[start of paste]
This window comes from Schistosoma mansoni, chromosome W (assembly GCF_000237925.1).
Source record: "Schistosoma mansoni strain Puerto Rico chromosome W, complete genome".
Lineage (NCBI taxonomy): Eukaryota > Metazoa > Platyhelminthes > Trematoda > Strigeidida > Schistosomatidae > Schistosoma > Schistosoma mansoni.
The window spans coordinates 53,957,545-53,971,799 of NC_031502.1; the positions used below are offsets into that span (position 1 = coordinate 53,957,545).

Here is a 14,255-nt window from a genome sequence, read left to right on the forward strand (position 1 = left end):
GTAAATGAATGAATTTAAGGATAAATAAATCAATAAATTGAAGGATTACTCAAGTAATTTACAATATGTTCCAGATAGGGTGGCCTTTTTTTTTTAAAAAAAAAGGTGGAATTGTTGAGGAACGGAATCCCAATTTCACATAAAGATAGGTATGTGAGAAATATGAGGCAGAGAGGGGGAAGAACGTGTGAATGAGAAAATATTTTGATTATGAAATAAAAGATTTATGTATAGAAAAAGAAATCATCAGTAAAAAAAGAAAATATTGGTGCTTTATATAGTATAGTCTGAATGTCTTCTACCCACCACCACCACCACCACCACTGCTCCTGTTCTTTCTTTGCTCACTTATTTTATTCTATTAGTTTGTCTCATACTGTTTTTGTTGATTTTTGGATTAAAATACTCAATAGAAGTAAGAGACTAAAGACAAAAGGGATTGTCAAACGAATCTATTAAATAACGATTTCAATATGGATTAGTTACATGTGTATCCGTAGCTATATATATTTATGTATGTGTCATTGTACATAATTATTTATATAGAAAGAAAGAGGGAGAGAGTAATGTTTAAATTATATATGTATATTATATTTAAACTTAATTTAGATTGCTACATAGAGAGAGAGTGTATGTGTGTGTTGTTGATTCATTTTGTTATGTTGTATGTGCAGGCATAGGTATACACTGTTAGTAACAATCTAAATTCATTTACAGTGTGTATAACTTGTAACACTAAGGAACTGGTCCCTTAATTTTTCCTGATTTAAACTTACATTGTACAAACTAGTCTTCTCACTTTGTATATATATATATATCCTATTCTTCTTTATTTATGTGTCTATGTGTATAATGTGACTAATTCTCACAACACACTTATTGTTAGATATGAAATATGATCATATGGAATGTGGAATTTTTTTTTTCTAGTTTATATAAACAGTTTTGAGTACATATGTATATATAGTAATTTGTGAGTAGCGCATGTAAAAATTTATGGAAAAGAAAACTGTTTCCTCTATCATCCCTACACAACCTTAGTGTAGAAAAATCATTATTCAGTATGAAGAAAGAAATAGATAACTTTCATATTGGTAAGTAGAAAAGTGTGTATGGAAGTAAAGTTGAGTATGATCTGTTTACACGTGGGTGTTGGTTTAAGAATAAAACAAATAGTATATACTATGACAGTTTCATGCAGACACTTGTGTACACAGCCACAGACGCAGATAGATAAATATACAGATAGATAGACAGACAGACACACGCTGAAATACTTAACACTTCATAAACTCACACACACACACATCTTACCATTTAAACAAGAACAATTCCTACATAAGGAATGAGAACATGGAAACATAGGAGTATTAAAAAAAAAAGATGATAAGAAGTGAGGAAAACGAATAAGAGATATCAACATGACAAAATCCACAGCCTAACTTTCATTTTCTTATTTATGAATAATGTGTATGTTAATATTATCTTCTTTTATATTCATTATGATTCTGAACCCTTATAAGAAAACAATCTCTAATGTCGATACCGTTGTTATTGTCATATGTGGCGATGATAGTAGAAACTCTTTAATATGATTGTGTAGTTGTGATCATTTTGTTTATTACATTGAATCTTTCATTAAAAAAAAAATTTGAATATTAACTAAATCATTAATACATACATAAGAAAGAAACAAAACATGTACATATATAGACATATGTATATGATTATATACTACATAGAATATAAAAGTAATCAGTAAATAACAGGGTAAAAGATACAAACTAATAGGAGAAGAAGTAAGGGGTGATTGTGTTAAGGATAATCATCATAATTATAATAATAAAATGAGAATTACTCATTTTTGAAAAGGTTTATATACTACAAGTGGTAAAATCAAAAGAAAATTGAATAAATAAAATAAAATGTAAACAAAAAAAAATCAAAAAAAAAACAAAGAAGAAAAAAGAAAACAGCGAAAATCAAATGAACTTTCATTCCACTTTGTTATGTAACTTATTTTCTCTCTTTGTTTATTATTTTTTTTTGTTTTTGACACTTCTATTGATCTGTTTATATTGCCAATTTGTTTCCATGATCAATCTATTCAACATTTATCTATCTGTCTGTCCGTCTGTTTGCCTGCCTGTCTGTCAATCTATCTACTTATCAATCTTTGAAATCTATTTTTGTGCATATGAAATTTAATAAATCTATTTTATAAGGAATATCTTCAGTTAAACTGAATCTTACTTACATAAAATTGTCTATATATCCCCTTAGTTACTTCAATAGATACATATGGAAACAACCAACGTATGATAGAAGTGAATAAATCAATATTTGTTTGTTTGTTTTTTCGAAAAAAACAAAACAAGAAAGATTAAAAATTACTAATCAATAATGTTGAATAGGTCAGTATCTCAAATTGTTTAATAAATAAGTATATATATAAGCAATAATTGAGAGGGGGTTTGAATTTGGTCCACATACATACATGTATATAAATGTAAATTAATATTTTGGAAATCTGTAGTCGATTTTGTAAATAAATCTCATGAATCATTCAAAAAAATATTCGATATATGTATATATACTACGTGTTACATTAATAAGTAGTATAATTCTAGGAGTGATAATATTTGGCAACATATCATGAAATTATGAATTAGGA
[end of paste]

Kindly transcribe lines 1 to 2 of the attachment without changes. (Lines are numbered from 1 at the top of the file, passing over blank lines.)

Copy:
This window comes from Schistosoma mansoni, chromosome W (assembly GCF_000237925.1).
Source record: "Schistosoma mansoni strain Puerto Rico chromosome W, complete genome".